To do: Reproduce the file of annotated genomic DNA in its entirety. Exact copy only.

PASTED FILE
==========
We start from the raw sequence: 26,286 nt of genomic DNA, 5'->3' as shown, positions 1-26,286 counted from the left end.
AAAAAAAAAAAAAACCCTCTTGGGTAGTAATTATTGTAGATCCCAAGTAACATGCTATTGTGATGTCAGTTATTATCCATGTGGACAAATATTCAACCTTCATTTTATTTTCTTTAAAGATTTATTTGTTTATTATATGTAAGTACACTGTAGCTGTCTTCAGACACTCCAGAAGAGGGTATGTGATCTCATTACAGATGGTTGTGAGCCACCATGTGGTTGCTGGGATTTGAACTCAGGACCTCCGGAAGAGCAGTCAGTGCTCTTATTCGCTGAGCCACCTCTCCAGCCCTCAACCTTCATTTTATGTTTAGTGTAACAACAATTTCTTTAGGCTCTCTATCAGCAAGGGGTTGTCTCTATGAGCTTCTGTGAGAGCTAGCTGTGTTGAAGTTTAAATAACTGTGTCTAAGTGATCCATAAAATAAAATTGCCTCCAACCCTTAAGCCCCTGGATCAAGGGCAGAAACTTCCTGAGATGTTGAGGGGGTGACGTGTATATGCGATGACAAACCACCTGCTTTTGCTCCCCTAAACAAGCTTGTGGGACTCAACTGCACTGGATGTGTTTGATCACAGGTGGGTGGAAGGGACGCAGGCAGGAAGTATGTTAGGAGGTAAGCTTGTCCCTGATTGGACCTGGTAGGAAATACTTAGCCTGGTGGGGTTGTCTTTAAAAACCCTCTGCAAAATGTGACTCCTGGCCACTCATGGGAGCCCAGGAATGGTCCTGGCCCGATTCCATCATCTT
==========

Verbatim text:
We start from the raw sequence: 26,286 nt of genomic DNA, 5'->3' as shown, positions 1-26,286 counted from the left end.
AAAAAAAAAAAAAACCCTCTTGGGTAGTAATTATTGTAGATCCCAAGTAACATGCTATTGTGATGTCAGTTATTATCCATGTGGACAAATATTCAACCTTCATTTTATTTTCTTTAAAGATTTATTTGTTTATTATATGTAAGTACACTGTAGCTGTCTTCAGACACTCCAGAAGAGGGTATGTGATCTCATTACAGATGGTTGTGAGCCACCATGTGGTTGCTGGGATTTGAACTCAGGACCTCCGGAAGAGCAGTCAGTGCTCTTATTCGCTGAGCCACCTCTCCAGCCCTCAACCTTCATTTTATGTTTAGTGTAACAACAATTTCTTTAGGCTCTCTATCAGCAAGGGGTTGTCTCTATGAGCTTCTGTGAGAGCTAGCTGTGTTGAAGTTTAAATAACTGTGTCTAAGTGATCCATAAAATAAAATTGCCTCCAACCCTTAAGCCCCTGGATCAAGGGCAGAAACTTCCTGAGATGTTGAGGGGGTGACGTGTATATGCGATGACAAACCACCTGCTTTTGCTCCCCTAAACAAGCTTGTGGGACTCAACTGCACTGGATGTGTTTGATCACAGGTGGGTGGAAGGGACGCAGGCAGGAAGTATGTTAGGAGGTAAGCTTGTCCCTGATTGGACCTGGTAGGAAATACTTAGCCTGGTGGGGTTGTCTTTAAAAACCCTCTGCAAAATGTGACTCCTGGCCACTCATGGGAGCCCAGGAATGGTCCTGGCCCGATTCCATCATCTT